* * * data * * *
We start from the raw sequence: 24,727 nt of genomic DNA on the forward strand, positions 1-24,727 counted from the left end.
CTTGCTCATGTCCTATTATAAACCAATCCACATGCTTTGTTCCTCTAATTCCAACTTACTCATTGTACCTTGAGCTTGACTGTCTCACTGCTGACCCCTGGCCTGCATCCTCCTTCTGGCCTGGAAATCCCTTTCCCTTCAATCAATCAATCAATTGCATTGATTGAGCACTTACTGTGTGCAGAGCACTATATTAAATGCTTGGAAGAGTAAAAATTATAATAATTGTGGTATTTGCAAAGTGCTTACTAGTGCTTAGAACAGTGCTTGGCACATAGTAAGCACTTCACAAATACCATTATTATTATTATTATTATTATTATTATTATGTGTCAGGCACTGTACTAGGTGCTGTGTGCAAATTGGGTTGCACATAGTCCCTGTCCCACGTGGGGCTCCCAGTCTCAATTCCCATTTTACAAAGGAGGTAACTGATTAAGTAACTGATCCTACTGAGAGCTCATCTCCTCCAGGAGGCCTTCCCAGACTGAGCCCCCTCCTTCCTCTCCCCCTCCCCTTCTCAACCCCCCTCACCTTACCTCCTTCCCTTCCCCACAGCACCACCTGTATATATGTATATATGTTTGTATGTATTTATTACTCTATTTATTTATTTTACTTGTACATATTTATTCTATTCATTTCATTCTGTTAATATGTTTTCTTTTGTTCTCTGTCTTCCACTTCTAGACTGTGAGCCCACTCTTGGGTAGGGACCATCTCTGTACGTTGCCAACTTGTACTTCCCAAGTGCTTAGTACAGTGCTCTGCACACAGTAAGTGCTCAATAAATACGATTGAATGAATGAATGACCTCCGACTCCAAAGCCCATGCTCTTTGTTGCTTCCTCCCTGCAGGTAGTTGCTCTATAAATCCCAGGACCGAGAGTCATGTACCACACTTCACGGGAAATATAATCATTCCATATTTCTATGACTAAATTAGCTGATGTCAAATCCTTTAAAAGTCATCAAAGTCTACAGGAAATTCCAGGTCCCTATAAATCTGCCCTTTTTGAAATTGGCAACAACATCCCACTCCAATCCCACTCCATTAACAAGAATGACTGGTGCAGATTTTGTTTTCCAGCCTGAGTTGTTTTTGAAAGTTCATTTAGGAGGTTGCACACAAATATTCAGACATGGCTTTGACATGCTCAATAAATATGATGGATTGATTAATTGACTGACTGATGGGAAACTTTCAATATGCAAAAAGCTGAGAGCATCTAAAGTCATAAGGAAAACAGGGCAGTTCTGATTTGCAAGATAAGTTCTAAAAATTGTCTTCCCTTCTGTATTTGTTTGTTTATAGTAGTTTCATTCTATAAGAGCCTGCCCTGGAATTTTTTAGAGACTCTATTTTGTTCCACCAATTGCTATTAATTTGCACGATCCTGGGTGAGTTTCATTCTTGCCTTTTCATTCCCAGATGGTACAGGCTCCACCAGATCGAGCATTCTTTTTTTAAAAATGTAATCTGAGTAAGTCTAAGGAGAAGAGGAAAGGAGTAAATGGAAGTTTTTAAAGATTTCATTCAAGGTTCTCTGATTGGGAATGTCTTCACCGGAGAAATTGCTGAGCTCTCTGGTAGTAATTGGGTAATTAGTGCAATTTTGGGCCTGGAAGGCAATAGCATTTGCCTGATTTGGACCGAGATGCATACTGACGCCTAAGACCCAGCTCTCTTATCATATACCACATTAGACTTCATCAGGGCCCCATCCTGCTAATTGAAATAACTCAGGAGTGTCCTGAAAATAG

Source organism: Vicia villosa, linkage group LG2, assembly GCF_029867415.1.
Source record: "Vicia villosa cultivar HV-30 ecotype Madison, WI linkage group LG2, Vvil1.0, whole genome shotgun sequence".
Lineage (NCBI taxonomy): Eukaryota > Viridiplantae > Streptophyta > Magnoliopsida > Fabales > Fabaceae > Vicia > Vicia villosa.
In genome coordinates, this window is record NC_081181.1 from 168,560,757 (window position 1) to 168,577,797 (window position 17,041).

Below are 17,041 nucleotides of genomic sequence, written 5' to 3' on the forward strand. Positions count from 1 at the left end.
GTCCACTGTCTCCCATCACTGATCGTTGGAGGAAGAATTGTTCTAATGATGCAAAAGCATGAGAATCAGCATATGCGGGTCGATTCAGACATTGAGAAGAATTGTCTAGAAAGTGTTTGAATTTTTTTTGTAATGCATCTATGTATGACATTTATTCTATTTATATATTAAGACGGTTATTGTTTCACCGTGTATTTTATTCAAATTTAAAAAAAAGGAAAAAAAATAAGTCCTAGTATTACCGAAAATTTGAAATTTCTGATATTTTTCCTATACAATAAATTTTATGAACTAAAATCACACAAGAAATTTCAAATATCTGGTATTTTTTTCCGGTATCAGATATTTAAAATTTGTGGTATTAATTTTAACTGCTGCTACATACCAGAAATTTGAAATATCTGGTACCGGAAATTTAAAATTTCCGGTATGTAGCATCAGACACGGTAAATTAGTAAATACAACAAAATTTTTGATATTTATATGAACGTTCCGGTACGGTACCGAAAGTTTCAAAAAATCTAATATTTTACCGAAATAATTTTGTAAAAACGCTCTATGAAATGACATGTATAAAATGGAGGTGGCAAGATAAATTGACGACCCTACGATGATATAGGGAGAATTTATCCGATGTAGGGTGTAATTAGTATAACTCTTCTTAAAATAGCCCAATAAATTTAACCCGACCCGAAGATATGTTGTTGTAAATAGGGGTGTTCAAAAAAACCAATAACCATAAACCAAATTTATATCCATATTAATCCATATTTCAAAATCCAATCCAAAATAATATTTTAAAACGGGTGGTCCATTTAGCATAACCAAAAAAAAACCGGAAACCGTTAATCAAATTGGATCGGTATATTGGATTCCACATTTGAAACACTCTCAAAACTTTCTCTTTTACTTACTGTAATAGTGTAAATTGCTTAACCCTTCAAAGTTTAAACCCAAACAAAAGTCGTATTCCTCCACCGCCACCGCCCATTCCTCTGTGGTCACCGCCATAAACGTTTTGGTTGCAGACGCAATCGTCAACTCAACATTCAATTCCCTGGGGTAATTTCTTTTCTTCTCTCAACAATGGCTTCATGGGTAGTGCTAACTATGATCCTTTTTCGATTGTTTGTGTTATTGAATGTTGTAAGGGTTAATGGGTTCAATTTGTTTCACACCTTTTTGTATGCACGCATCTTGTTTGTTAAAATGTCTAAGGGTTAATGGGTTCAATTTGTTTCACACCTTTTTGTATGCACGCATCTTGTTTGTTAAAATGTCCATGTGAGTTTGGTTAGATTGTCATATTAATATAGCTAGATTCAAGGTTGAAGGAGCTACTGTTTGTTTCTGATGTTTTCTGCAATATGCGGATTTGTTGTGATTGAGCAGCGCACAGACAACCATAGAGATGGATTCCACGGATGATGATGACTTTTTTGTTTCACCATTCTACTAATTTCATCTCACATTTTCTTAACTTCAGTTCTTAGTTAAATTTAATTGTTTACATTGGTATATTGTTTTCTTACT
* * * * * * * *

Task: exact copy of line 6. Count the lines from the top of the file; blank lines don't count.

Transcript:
In genome coordinates, this window is record NC_081181.1 from 168,560,757 (window position 1) to 168,577,797 (window position 17,041).